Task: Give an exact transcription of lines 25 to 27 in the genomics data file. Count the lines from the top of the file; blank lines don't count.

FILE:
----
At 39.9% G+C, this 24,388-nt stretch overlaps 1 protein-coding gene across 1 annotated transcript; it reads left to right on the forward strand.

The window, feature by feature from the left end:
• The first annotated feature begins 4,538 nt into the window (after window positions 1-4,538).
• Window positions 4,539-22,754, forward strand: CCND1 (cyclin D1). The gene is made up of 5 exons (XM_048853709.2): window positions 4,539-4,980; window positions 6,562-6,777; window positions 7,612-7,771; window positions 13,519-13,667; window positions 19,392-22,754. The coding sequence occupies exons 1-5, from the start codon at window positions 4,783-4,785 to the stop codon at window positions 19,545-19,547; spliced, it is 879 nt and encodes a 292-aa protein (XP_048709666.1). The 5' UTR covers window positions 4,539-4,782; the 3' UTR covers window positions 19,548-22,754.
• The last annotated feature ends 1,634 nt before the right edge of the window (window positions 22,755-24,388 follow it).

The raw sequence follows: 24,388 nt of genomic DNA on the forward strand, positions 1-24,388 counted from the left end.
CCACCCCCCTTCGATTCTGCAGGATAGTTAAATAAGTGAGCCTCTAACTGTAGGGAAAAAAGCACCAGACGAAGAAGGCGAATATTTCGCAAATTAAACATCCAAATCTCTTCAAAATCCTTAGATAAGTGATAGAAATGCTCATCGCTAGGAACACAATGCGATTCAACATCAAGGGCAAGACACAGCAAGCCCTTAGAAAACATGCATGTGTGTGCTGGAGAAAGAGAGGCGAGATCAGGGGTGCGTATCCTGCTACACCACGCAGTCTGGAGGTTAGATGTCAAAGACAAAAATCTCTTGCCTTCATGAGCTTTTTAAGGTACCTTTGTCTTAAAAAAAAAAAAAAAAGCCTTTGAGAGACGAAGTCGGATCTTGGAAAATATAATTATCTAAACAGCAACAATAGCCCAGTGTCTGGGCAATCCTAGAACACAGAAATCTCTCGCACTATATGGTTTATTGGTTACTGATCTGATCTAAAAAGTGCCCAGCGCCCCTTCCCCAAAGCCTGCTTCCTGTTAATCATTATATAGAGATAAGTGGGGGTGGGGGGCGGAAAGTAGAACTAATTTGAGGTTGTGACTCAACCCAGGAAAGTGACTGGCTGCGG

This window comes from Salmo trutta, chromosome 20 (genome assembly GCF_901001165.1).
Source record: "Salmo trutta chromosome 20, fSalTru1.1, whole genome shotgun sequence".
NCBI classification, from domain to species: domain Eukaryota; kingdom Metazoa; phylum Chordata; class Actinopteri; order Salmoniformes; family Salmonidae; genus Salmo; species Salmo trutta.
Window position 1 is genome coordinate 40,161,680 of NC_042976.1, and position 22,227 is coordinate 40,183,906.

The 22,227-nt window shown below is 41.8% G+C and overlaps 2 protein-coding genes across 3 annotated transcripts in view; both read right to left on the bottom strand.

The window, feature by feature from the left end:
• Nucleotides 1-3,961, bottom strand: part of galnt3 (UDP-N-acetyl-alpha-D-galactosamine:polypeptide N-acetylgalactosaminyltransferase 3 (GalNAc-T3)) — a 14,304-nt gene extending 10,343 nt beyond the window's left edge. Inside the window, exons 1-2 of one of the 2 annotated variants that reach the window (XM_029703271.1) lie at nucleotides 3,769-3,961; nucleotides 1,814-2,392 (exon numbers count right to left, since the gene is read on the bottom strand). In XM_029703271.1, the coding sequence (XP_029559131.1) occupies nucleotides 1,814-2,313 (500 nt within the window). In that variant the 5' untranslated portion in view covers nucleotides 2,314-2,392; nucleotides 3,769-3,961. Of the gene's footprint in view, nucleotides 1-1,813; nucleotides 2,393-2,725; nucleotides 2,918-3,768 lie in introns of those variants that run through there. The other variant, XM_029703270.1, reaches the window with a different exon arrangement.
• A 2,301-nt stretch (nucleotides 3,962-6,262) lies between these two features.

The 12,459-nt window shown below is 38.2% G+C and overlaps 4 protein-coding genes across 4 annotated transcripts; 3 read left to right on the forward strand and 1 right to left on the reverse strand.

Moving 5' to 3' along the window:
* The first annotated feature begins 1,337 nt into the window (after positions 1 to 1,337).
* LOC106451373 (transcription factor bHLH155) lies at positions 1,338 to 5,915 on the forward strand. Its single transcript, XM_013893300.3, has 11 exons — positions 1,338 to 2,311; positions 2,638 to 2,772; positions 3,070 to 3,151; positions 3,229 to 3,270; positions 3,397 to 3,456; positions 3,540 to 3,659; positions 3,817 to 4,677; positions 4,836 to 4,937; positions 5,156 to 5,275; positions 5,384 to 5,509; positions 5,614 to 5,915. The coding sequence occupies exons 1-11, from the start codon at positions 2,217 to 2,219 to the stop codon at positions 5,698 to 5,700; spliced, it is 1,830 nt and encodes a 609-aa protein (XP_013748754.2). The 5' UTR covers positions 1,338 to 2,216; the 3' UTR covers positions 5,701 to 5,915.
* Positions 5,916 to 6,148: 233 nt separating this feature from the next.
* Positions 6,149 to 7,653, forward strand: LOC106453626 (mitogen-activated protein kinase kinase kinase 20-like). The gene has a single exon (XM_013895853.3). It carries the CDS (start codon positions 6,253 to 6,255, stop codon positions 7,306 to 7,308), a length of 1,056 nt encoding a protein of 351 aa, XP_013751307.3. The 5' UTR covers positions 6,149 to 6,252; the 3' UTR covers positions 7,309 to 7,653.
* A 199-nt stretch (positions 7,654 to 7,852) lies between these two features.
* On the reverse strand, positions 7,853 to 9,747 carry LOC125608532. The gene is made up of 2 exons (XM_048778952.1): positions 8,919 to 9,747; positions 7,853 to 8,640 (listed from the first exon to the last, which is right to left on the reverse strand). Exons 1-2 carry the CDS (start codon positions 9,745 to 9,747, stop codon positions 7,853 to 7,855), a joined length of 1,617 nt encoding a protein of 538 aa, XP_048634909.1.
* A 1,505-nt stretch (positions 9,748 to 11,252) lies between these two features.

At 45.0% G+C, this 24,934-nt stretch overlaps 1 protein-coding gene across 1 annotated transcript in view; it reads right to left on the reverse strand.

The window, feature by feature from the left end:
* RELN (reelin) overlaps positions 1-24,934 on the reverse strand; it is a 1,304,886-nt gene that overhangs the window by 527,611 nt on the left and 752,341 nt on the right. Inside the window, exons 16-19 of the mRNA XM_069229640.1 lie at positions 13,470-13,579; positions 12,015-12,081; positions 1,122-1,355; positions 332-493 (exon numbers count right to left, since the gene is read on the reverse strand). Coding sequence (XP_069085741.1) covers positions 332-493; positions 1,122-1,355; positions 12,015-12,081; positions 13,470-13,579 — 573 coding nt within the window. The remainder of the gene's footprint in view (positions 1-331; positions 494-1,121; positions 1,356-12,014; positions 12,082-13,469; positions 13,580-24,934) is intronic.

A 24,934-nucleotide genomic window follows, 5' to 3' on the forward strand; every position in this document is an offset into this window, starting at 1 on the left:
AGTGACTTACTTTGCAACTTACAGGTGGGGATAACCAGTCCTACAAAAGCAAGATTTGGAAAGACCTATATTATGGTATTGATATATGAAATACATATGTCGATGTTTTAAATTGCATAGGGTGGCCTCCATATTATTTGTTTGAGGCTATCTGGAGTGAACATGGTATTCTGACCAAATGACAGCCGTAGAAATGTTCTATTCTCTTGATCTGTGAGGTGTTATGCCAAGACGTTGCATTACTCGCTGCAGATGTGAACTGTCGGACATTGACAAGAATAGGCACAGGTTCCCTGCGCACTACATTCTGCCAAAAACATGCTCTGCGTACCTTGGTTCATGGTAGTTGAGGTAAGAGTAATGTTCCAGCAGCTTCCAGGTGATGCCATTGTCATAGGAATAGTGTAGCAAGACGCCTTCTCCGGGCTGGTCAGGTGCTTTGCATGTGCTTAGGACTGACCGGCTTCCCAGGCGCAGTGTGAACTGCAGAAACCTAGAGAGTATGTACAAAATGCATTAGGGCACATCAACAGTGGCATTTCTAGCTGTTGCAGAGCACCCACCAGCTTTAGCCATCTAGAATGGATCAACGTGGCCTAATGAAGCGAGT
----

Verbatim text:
At 45.0% G+C, this 24,934-nt stretch overlaps 1 protein-coding gene across 1 annotated transcript in view; it reads right to left on the reverse strand.

The window, feature by feature from the left end:
* RELN (reelin) overlaps positions 1-24,934 on the reverse strand; it is a 1,304,886-nt gene that overhangs the window by 527,611 nt on the left and 752,341 nt on the right. Inside the window, exons 16-19 of the mRNA XM_069229640.1 lie at positions 13,470-13,579; positions 12,015-12,081; positions 1,122-1,355; positions 332-493 (exon numbers count right to left, since the gene is read on the reverse strand). Coding sequence (XP_069085741.1) covers positions 332-493; positions 1,122-1,355; positions 12,015-12,081; positions 13,470-13,579 — 573 coding nt within the window. The remainder of the gene's footprint in view (positions 1-331; positions 494-1,121; positions 1,356-12,014; positions 12,082-13,469; positions 13,580-24,934) is intronic.